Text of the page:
Dec 2, 2016

A Native American wise man told me that they believe there are spirits in all things, in animals and trees and plants.  “We can commune with everything,” he said.

Then I heard a Buddhist speaker say that they believe there is awareness in all things. “We discover that everything is awake,” she said.

And I try to grasp how it might feel to live with the awareness that everything else has awareness?  That the chair I’m sitting on and the book I’m reading are alive in their own ways?

National Writers Series: An evening with Margaret Atwood

Dec 1, 2016

Margaret Atwood is the author of many bestselling novels such as "The Handmaid's Tale" and "Cat's Eye." Her latest books include "Hag-Seed," which is a retelling of Shakespeare's play "The Tempest," and "Angel Catbird," a graphic novel featuring a cat-bird superhero. Margaret Atwood starts off telling Doug Stanton more about how she came to write "Angel Catbird."

We all fail sometimes. No exceptions. 

It's often hard to admit, but failure is an essential part of the human experience. 

That's what Failure:Lab is all about.

Radio Diaries: Scars Leave Scars

Nov 18, 2016

I have a scar on my face, under my right cheek bone.  Not very large, maybe an inch long.  I never notice it because I’ve never seen my face without it.

I was about five years old when I pulled my little wagon several blocks from my house to ride down a long, steep hill.  Just as I pushed off, my friend Tommy jumped on behind me—and we ran off the sidewalk into a rusty barbed-wire fence.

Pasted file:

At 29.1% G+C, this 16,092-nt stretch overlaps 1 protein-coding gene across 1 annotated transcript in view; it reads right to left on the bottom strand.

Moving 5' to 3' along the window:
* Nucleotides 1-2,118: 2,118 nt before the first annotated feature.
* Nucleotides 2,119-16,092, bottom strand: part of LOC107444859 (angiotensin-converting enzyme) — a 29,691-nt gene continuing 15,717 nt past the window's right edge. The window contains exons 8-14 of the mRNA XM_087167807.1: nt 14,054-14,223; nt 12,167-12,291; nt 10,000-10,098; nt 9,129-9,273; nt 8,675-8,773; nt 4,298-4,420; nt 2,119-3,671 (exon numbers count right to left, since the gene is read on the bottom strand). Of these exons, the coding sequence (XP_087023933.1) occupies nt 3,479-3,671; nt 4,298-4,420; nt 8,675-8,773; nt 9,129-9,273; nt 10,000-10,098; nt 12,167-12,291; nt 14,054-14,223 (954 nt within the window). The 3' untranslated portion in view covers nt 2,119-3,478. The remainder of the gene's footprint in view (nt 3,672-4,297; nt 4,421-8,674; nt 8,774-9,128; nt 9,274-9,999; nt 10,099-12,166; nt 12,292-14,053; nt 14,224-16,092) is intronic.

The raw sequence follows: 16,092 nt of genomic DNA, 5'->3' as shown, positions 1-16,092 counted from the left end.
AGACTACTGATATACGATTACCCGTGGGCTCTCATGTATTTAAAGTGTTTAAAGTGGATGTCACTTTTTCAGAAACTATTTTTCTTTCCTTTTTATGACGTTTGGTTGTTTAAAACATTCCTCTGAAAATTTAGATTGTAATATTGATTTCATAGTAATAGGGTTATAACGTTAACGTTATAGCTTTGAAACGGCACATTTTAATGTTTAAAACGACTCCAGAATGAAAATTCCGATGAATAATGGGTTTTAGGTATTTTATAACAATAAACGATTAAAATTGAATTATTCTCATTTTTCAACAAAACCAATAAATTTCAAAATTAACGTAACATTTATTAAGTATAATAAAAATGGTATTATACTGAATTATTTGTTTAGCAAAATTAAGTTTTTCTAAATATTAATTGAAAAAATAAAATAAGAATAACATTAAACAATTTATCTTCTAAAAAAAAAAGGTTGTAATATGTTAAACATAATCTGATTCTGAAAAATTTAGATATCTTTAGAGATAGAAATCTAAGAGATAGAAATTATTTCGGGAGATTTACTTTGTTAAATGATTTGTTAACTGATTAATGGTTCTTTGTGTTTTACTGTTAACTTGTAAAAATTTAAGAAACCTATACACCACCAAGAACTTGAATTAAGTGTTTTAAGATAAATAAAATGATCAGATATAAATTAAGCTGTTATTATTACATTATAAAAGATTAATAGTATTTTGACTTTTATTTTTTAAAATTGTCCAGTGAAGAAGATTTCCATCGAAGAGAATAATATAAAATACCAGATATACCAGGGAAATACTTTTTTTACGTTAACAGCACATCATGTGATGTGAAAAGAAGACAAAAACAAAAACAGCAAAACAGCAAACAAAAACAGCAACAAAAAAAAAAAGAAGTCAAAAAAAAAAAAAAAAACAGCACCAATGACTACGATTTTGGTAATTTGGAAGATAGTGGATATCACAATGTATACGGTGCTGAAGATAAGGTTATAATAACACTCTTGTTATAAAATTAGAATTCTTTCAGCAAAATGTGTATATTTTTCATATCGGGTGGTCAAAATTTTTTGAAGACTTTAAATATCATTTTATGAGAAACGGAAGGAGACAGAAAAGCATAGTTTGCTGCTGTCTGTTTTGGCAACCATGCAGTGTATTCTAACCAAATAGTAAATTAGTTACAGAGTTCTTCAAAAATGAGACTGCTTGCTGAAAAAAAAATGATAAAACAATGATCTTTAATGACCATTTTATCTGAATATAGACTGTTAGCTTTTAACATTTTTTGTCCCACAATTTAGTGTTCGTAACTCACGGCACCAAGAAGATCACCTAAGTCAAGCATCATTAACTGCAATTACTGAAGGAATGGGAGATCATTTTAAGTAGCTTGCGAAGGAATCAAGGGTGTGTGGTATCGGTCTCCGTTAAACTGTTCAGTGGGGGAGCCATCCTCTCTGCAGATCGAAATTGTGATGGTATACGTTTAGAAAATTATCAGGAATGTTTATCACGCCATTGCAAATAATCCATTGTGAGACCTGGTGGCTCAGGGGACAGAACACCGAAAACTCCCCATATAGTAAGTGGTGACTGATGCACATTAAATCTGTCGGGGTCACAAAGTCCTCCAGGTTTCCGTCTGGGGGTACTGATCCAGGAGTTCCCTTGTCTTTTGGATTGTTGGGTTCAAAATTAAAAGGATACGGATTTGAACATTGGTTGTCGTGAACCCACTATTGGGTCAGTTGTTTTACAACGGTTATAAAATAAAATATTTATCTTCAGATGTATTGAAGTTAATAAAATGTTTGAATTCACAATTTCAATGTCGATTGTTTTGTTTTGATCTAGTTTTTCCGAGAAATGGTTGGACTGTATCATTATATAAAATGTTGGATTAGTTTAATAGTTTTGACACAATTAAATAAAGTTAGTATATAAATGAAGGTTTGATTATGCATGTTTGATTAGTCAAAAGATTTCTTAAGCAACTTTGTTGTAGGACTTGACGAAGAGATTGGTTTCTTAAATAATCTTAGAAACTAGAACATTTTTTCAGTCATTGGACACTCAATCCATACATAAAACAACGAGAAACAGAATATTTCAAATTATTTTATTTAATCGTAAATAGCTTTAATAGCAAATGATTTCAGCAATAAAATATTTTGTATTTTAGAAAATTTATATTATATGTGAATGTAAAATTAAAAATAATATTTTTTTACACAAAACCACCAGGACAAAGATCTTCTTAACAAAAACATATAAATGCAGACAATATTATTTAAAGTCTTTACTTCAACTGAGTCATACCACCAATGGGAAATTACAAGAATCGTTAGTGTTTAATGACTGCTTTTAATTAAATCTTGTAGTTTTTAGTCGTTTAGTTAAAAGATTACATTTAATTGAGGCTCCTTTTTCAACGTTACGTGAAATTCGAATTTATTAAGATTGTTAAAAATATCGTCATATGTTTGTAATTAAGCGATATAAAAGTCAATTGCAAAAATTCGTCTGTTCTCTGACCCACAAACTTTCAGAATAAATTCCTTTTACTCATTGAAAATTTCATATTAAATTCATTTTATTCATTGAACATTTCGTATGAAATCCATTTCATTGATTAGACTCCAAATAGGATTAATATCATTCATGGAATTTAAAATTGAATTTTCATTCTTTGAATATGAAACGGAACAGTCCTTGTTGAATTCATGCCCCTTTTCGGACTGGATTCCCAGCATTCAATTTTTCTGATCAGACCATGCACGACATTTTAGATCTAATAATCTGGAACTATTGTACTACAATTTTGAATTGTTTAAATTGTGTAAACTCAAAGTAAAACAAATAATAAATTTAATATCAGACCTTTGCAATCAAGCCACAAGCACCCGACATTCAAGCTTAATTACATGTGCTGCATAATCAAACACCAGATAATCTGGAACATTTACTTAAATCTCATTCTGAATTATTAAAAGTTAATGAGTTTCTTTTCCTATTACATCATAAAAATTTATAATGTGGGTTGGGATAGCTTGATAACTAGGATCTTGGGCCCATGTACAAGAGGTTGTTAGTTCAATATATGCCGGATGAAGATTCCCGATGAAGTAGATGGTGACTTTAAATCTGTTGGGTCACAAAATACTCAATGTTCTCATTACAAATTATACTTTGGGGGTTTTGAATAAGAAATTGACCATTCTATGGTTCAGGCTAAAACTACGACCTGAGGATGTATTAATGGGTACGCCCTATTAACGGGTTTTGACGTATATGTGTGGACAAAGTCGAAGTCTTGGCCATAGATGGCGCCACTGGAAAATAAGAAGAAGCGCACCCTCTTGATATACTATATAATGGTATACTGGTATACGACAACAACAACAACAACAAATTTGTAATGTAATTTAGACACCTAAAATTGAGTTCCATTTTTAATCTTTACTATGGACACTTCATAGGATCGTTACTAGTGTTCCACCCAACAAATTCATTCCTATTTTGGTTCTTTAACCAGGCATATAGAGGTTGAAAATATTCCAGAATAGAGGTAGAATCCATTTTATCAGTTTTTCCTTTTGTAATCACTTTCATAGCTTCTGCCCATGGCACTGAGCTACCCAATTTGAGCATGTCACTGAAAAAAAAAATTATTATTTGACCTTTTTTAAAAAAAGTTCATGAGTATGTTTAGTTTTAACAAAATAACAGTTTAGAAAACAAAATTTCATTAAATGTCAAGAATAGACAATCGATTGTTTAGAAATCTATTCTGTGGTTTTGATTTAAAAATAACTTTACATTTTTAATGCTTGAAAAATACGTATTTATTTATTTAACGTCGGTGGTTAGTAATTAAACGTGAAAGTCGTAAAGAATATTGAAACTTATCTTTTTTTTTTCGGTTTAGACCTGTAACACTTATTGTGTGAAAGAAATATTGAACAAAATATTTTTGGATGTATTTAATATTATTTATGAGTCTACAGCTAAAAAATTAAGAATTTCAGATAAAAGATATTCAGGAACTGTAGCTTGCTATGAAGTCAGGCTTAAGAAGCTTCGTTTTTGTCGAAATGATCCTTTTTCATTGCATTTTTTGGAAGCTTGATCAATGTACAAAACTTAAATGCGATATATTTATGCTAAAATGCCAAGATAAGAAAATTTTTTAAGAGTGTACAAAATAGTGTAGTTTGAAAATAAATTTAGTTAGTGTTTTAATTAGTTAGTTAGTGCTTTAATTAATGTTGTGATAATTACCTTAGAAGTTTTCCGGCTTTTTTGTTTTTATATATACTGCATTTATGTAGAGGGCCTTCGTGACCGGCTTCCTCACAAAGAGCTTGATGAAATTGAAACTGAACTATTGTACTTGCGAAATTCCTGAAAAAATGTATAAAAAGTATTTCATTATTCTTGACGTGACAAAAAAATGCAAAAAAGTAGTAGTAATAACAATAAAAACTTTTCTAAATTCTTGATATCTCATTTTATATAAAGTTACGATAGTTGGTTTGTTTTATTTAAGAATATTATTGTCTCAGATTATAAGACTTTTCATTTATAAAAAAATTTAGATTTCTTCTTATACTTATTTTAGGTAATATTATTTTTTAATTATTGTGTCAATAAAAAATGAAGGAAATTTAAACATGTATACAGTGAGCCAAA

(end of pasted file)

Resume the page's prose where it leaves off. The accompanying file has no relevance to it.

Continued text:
Radio Diaries: Making a Statement

Nov 18, 2016

“Clogs are in this season,” a colleague said to me, “so you’re in fashion.”

“That’s always my goal,” I replied, thinking that I have probably never been in fashion and certainly not on purpose.  In fact, I wasn’t aware that I had bought clogs.  I picked out these slip-on shoes because they were comfortable.

This all happened a while ago now but for a brief time, my feet were stylish.  As for the rest of me, well...  “It’s the L.L. Bean look,” I say if called upon to identify my philosophy of fashion.  I’m not called upon often.

Michigan Bookmark is a series that features Michigan authors reviewing Michigan books.

"Bob Seger's House and Other Stories" is a masterful anthology of short fiction by some of Michigan’s best living writers. The settings of the stories include the frozen landscape of the Upper Peninsula, a drug house in Detroit, a suburban office cubicle, and the top of a Ferris wheel at a rural county fair. The characters range in age, from an unborn child, to a 90-year-old war veteran, to a ghost well over a century old.

The stories in this diverse anthology, edited by Michael Delp and M.L. Liebler, are presented in many forms. There is an allegory, a fable, historical fiction, and even a Western-style tall tale. Magical realism transports us to the heavens and plain, old-fashioned realism grounds us to the Earth.  One hilarious story includes lines of script-like dialogue that the main character, a frustrated playwright, creates only in her head. A short, short story, less than a page long, packs more punch, word for word, than any story I’ve ever read.